Thursday, July 4, 2013
Lots has been made of a report that GMO feed causes stomach inflammation in pigs.
As usual, popular accounts of the science don’t tell the whole story. If you read the study, and we did, you’ll find it doesn’t say exactly what they’re saying it says.
The study, published in the Journal of Organic Systems, is entitled “A long-term toxicology study on pigs fed a combined genetically modified (GM) soy and GM maize diet.” Researcher authors are American and Australian, and include organic farming advocates, although they assert that they have no conflicts. The journal, which is Australian, is supported in part by the Organic Federation of Australia, the Australian government, and a New Zealand sustainable agriculture organization, CSAFE.
They separated 168 pigs into two equal groups, feeding some organic corn and soy, and others corn and soy that had been genetically modified for insect and/or herbicide resistance. (A few young pigs in both groups died during the 23-week trial, at rates that the authors say are standard for commercial hog production.)
The study admits that the GM-fed pigs were fed somewhat moldy feed, while the non-GM pigs received feed with less significant levels of mold. “Mycotoxin analyses (Midwest Laboratories Inc, Omaha, Nebraska, US) showed 2.08 ppb total aflatoxins and 3.0 ppm total fumonisins in a pooled sample of the GM feed and no aflatoxins and 1.2 ppm total fumonisins in a pooled sample of the non-GM feed.”
But the authors insist that this had no impact on their results: “The concentration of mycotoxins in the feed was insignificant.”
In virtually every test the researchers recount, there was no statistical difference between the two groups of pigs. They were inspected and blood was taken when they were alive, and they were autopsied once they were slaughtered.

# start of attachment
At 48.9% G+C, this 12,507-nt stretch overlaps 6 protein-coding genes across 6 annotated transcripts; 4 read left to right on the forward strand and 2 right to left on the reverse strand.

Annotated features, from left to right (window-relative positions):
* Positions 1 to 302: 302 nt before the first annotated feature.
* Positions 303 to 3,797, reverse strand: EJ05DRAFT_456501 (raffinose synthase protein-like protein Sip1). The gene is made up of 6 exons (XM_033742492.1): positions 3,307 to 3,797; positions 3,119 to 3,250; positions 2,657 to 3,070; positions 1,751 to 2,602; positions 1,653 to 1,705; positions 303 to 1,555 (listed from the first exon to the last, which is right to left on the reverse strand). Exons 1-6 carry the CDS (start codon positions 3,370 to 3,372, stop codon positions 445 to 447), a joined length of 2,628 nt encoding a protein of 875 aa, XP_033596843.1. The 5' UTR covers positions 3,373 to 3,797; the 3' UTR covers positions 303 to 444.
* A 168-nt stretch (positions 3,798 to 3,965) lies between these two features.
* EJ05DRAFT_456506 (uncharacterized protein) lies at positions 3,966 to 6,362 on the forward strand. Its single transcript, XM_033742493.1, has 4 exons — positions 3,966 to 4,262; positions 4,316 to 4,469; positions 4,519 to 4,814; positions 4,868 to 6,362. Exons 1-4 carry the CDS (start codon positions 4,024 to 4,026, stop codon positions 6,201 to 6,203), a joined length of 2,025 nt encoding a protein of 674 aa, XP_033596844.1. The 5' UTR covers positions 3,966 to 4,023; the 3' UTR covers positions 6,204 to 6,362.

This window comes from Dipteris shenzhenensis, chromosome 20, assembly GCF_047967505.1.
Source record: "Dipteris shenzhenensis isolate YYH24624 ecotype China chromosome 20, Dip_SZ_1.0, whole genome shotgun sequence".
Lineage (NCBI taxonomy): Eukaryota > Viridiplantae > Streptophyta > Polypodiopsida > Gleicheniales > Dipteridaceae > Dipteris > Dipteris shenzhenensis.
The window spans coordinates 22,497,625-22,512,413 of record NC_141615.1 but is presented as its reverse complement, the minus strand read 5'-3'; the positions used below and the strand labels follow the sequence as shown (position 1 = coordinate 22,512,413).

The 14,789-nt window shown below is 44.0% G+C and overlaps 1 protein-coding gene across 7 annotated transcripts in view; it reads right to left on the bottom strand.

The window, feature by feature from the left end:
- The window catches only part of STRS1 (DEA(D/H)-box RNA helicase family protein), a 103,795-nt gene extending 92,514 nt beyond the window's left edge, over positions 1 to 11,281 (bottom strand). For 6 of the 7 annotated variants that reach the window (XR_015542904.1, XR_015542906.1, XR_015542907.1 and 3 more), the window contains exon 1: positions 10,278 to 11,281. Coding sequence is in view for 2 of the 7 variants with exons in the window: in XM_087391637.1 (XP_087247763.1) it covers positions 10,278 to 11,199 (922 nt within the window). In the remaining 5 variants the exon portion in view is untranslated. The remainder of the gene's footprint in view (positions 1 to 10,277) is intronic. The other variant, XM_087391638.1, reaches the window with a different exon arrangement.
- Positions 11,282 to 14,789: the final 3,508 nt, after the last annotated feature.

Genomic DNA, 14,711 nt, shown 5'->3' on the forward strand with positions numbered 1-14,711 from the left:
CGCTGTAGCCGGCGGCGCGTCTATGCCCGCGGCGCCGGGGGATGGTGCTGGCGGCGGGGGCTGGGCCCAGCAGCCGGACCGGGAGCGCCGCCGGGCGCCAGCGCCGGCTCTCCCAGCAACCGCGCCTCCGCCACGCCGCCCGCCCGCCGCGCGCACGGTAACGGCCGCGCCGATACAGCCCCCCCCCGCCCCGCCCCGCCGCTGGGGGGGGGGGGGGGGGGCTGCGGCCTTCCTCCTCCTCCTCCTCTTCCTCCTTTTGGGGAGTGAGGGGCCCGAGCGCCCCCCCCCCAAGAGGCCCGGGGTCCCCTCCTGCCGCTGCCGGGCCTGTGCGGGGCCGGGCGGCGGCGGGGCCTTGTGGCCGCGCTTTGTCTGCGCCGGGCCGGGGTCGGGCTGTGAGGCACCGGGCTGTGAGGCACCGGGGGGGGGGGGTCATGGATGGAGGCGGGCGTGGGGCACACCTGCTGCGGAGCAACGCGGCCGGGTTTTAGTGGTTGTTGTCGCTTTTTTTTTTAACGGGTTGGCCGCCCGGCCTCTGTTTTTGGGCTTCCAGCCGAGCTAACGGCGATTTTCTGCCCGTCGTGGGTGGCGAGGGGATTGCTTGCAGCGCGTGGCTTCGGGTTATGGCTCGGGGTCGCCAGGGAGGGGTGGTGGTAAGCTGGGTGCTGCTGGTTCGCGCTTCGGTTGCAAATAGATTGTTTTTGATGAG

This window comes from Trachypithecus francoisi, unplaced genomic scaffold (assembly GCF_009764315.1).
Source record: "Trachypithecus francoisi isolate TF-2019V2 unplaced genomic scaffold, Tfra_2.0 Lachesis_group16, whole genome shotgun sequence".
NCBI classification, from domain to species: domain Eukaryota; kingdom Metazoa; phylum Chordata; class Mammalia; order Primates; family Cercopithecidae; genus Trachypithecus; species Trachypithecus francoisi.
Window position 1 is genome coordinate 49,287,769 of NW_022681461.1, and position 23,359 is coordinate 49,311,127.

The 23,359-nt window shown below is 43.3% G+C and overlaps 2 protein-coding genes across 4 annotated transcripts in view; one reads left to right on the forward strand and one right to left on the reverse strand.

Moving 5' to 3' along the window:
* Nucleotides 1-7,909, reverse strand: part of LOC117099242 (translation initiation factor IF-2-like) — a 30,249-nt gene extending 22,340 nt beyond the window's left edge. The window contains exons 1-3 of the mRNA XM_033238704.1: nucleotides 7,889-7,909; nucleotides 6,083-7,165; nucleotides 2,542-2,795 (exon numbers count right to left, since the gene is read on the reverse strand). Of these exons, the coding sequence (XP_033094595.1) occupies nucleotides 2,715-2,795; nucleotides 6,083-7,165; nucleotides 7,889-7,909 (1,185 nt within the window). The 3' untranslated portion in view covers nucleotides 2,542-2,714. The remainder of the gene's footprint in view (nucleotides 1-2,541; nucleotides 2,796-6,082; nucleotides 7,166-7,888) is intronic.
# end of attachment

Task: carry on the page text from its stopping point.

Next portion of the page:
“There were no differences between pigs fed the GM and non-GM diets for feed intake, weight gain, mortality, and routine blood biochemistry measurements,” they wrote.
The only significant difference was stomach inflammation, and even that is not nearly as clear as you’d expect, given the way the popular press has told the story.
Most of the pigs in both groups had some level of stomach inflammation, although it was not equally distributed. And in fact, 11 percent of GM-fed pigs had no stomach inflammation whatsoever, while only 5 percent of non-GM-fed pigs had no stomach inflammation at all.
Of 73 non-GM pigs, 69 had some level of stomach inflation. Of 72 GM-fed pigs, 64 had some level of stomach inflammation. The difference: in the pigs with severe inflammation of the stomachs, more tended to be GM-fed.
If you’re appalled at the presence of any stomach inflammation in pigs, know that it’s a common occurrence due to feed preparation: “The pig industry uses finely-ground feed to maximise feed efficiency which can increase inflammation and ulceration of the stomach,” the authors note.
The researchers wisely say—as researchers commonly do—that their results demand more study. What are the odds that the results would be different if you did the same study again?
But just to be clear, while their results show statistically that severe inflammation of the stomach was more common in the GM-fed pigs, it is also true that inflammation as a whole was more common in the non-GM pigs.
And it would be technically accurate, though also misleading, to write a headline that said: “Stomach inflammation in pigs higher when fed organic diet.”
© Jan TenBruggencate 2013